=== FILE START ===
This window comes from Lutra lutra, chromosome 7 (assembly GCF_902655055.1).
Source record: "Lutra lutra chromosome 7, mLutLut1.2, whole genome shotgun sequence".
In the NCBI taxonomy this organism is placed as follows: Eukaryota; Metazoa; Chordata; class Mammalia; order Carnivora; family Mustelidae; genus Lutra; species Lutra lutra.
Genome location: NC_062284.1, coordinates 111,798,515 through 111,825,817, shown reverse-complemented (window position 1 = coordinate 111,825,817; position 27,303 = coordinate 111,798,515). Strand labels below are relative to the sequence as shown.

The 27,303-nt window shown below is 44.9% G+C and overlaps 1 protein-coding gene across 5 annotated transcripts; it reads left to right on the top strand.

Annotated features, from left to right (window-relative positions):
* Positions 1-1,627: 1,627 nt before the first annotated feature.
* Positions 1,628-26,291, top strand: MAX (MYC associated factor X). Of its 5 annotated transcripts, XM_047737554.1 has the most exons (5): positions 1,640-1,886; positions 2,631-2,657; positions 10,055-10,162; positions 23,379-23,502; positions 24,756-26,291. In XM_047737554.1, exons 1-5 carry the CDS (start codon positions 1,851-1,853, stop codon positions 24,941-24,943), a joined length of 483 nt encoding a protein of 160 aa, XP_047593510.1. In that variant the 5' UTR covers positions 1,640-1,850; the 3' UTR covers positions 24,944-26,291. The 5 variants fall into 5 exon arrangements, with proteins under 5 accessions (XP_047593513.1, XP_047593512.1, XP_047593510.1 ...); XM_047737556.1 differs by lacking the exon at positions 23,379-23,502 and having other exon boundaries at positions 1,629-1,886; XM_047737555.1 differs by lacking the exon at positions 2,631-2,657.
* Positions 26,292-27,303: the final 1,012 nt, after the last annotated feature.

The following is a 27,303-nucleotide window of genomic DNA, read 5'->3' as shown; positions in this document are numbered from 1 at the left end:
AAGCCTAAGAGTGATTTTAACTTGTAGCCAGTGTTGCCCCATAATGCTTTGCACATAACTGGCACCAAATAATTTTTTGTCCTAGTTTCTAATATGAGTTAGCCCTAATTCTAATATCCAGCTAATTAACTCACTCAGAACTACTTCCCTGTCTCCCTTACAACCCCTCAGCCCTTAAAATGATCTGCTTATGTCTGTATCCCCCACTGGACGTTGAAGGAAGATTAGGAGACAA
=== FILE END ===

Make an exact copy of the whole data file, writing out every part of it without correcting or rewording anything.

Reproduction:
This window comes from Lutra lutra, chromosome 7 (assembly GCF_902655055.1).
Source record: "Lutra lutra chromosome 7, mLutLut1.2, whole genome shotgun sequence".
In the NCBI taxonomy this organism is placed as follows: Eukaryota; Metazoa; Chordata; class Mammalia; order Carnivora; family Mustelidae; genus Lutra; species Lutra lutra.
Genome location: NC_062284.1, coordinates 111,798,515 through 111,825,817, shown reverse-complemented (window position 1 = coordinate 111,825,817; position 27,303 = coordinate 111,798,515). Strand labels below are relative to the sequence as shown.

The 27,303-nt window shown below is 44.9% G+C and overlaps 1 protein-coding gene across 5 annotated transcripts; it reads left to right on the top strand.

Annotated features, from left to right (window-relative positions):
* Positions 1-1,627: 1,627 nt before the first annotated feature.
* Positions 1,628-26,291, top strand: MAX (MYC associated factor X). Of its 5 annotated transcripts, XM_047737554.1 has the most exons (5): positions 1,640-1,886; positions 2,631-2,657; positions 10,055-10,162; positions 23,379-23,502; positions 24,756-26,291. In XM_047737554.1, exons 1-5 carry the CDS (start codon positions 1,851-1,853, stop codon positions 24,941-24,943), a joined length of 483 nt encoding a protein of 160 aa, XP_047593510.1. In that variant the 5' UTR covers positions 1,640-1,850; the 3' UTR covers positions 24,944-26,291. The 5 variants fall into 5 exon arrangements, with proteins under 5 accessions (XP_047593513.1, XP_047593512.1, XP_047593510.1 ...); XM_047737556.1 differs by lacking the exon at positions 23,379-23,502 and having other exon boundaries at positions 1,629-1,886; XM_047737555.1 differs by lacking the exon at positions 2,631-2,657.
* Positions 26,292-27,303: the final 1,012 nt, after the last annotated feature.

The following is a 27,303-nucleotide window of genomic DNA, read 5'->3' as shown; positions in this document are numbered from 1 at the left end:
AAGCCTAAGAGTGATTTTAACTTGTAGCCAGTGTTGCCCCATAATGCTTTGCACATAACTGGCACCAAATAATTTTTTGTCCTAGTTTCTAATATGAGTTAGCCCTAATTCTAATATCCAGCTAATTAACTCACTCAGAACTACTTCCCTGTCTCCCTTACAACCCCTCAGCCCTTAAAATGATCTGCTTATGTCTGTATCCCCCACTGGACGTTGAAGGAAGATTAGGAGACAA